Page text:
Are that many people using IPv6?

Not a ton – BUT usage is growing steadily, and like other things (DNSSEC for example – a post will be coming shortly about this) – eventually a critical mass will be reached and a registrar MUST support it at that time. We just want to be ahead of the curve. 🙂

Why did we do this?

Because we want to be the coolest and most innovative registrar on the planet. Cheers!

Name Tip: How to Ensure a Smooth Domain Transfer

Here at Name.com we like to think of domain transfers like square dances — it’s easy to get tripped up, but when you know the steps it’s simple and straightforward.

There are a few tips you can follow before you start your transfer to help ensure that the experience will be as smooth as the dance floor at a senior center…wait…well you get the idea. However, should something go wrong along the way, our support staff is always here to help.

The following should be verified before you initiate your domain transfer:

  • The domain is unlocked.
    • This is a setting you can access from within your account control panel that allows you to transfer out your domain.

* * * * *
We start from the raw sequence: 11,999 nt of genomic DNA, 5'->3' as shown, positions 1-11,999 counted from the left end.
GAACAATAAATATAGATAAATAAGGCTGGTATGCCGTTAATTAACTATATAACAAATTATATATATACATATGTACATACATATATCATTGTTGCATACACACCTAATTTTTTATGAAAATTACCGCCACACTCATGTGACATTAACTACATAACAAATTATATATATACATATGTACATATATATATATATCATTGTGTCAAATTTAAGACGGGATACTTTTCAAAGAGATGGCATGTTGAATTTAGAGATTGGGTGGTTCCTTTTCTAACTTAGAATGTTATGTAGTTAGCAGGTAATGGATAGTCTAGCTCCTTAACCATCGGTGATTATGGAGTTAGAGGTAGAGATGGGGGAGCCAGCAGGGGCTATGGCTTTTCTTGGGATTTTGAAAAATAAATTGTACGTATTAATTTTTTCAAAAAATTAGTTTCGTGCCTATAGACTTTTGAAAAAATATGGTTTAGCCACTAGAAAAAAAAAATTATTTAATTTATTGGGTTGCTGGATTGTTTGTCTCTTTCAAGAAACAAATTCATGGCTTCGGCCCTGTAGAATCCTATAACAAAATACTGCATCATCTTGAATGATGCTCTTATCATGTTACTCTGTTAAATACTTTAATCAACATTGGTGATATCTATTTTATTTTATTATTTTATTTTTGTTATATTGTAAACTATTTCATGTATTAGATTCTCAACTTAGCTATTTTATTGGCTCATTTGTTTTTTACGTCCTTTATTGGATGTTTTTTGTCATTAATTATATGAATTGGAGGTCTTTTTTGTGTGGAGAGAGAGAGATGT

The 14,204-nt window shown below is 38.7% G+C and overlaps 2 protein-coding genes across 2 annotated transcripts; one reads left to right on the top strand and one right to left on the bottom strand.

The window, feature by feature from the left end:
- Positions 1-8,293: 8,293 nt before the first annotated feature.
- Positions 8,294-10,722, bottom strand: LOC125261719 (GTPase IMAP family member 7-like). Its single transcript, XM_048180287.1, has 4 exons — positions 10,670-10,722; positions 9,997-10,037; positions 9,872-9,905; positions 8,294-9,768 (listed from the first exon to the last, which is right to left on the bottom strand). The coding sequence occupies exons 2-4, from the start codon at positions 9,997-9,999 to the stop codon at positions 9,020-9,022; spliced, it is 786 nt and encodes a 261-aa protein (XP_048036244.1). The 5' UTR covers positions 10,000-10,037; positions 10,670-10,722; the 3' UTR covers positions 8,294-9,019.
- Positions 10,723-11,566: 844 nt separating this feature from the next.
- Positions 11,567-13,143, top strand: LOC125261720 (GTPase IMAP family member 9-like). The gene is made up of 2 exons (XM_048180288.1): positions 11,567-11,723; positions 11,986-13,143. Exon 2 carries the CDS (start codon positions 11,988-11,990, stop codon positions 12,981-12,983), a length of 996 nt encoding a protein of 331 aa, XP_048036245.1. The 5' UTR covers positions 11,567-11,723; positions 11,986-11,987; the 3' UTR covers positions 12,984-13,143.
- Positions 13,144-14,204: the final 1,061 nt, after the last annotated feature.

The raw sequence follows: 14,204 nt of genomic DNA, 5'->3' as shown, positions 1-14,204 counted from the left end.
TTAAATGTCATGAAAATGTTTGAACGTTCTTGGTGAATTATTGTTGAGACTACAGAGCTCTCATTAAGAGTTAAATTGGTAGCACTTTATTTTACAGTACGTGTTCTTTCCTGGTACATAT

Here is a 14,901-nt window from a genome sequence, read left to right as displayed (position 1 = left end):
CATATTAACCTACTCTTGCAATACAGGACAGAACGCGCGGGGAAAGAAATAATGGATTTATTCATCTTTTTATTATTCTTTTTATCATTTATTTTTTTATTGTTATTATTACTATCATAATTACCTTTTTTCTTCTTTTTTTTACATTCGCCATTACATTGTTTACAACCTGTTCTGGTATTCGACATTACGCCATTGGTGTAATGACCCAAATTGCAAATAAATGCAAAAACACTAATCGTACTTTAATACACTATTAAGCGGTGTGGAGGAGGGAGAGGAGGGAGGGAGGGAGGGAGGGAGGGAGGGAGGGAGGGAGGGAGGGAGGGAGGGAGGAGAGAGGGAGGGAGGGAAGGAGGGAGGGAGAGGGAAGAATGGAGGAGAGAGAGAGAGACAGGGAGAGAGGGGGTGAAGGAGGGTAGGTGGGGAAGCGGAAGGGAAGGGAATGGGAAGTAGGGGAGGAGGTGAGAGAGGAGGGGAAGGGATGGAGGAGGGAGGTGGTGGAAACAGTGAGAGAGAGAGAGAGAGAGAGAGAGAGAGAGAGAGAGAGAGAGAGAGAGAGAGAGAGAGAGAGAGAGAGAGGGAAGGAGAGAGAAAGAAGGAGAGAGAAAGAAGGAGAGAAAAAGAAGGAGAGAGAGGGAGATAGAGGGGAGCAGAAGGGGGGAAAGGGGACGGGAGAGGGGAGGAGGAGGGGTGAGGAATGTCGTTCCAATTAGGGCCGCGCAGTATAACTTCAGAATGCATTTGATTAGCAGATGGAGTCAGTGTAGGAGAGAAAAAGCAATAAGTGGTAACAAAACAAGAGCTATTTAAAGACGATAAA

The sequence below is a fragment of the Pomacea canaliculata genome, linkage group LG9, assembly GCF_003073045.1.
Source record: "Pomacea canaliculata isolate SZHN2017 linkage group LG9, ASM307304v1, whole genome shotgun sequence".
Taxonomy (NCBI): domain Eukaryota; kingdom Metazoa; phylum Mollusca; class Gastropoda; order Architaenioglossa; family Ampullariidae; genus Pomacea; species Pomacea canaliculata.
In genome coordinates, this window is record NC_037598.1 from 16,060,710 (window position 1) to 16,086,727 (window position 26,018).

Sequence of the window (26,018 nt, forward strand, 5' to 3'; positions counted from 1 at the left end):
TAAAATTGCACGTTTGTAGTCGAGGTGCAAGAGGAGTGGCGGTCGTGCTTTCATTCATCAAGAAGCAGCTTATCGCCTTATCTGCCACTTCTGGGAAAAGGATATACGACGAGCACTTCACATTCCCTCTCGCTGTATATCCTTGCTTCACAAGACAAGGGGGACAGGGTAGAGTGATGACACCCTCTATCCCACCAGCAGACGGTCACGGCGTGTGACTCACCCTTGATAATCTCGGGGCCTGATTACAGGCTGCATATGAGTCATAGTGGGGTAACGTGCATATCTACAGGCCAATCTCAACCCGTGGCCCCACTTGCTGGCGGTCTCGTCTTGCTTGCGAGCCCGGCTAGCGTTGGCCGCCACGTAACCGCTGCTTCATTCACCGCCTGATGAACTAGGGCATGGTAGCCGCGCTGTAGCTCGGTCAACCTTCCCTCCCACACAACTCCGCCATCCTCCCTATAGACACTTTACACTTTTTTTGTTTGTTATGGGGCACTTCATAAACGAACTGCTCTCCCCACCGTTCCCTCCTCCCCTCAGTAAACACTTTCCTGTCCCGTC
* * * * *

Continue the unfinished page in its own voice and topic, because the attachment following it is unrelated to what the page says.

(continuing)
• You have not registered the domain in the past 60 days.
  • You have access to the administrative contact email for the domain.
  • Your current registrar has no other reason to block the domain.
    • Sometimes registrars will deny a transfer if you have updated your contact information within the past 60 days, or if you catch them on a bad day. 😉

We also have some information about these tips on our transfer page.
Currently transfers to Name.com are starting at just $7.75, and in addition to getting great tools and customer support, transferring to Name.com also renews your domain for an additional year, leaving a little extra money in your pocket at the same time.